By its nature, murder is difficult to comprehend in any rational context. This is especially true of gruesome serial killings. Encountering one charged with that level of violence sitting neat and clean in a well-lighted room makes it even more difficult to envision him committing the brutal and bizarre acts alleged in the indictment.
I thought about how difficult last week as news coverage surrounding the execution of serial killer Ted Bundy reached a crescendo, sending my mind reeling back more than a decade to a county jail cell in Tallahassee, Fla., where I spent an hour with Bundy. At the time, I was a free-lance writer based in North Carolina, writing about sensational murder cases in the South.
This kind of life carried with it many occupational hazards, in addition to journalism's nearly inescapable one of profiting from the misfortune of others. If, as a reporter, you acknowledge the horror you see, you run the risk of becoming emotionally paralyzed and unable to do your job. On the other hand, if you shield yourself from the horror, you do a disservice to the reader by making the events seem routine.
My meeting with Bundy in his cell--a journalistic coup that infuriated the sheriff and jailers--was one of the most disconcerting experiences of my life. Until then, all the murderers or accused murderers I had met were in some way different from me: a different race, a different class, a different sex. Because of this, I could do what psychologists call dissociate: make the killing abstract and unreal, even when the person I was interviewing admitted the killing.
There was none of that with Bundy. As I entered his cell, he was listening to jazz on a college radio station, volunteering that he listened to "All Things Considered," a National Public Radio news program, "every night--without fail." He was white, middle class, educated, well-spoken, well-read, politically sophisticated--albeit a bit conservative for my taste--and my age. Dressed in a dull green jumpsuit, he sported a fresh haircut and a red rubber band on his right wrist. He had woven a serviceable jump rope from shredded sheets, which he used to exercise regularly in his cell.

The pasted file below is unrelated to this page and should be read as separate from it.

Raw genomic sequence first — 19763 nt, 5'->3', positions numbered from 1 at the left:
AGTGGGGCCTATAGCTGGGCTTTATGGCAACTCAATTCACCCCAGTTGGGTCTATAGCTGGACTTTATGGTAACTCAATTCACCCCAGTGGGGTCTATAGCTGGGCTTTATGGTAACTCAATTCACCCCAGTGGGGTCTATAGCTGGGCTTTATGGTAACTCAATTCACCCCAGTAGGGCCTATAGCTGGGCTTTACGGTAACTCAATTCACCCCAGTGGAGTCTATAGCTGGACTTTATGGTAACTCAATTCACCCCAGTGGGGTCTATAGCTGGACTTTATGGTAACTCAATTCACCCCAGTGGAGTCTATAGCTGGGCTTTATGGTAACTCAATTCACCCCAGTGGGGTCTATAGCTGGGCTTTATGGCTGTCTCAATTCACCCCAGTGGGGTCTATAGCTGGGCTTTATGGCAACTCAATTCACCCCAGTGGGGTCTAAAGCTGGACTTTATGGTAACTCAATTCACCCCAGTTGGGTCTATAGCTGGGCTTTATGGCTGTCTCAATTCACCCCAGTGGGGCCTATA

Bundy said he was innocent, as did most of the people I interviewed in jail in those days, but I had done enough research to feel he was guilty, and was frankly more interested in the way he talked about his home life, his time in college and on the road. He was, by turns, relaxed, earnest, reflective and even humorous about himself and his predicament.
"People have a picture of me which is not accurate," he complained. He said he felt "pegged to the wall like a butterfly." As for the criminal justice system, he said, "I was one of those naive Americans . . . who never gave it a second thought. Criminals? They got what they deserved." He said he did not hate women and was "as capable of feeling love as anyone else."
He said his childhood was "not idyllic" but "very ordinary," with "parents who never fought, didn't smoke." There was "no harsh discipline" or abuse, he recalled, and "I didn't need to get into trouble to get attention."
He had a definite sense about his situation at the time. "The intensity of the people here in Florida indicates to me that it's going to be very difficult to get a fair trial," he said. "It's not as though I don't think I'll ever be free again. It's not a hope that I cling to. . . . It's not that I don't have any remorse. I don't have any responsibility."
After a time, he convinced me, sort of. I got the eerie feeling that he did not kill all those people. At the same time, I felt a strong sense of menace--that the cunning person who did commit the murders was tucked in the folds of Bundy's cortex.
More troubling was the thought that, if someone like him is capable of murder, then perhaps someone like me is capable of murder as well.
One night during Bundy's subsequent trial in Miami, I was having dinner with a television reporter, also covering the trial. Without warning, the weight of what I had seen and heard that day in court crashed down on me and I started to weep. After that, I resolved to get off the murder beat.
The night before Ted Bundy was executed, I rummaged through my papers to find my interview notes. I found the legal pad and turned to the last page of writing. To verify that, despite the jail's restrictions, the meeting had taken place in his cell, I asked Bundy to sign the pad when the hour was over. He wrote: "Dear Mark, Thank you for allowing me this interview. Theodore Robert Bundy."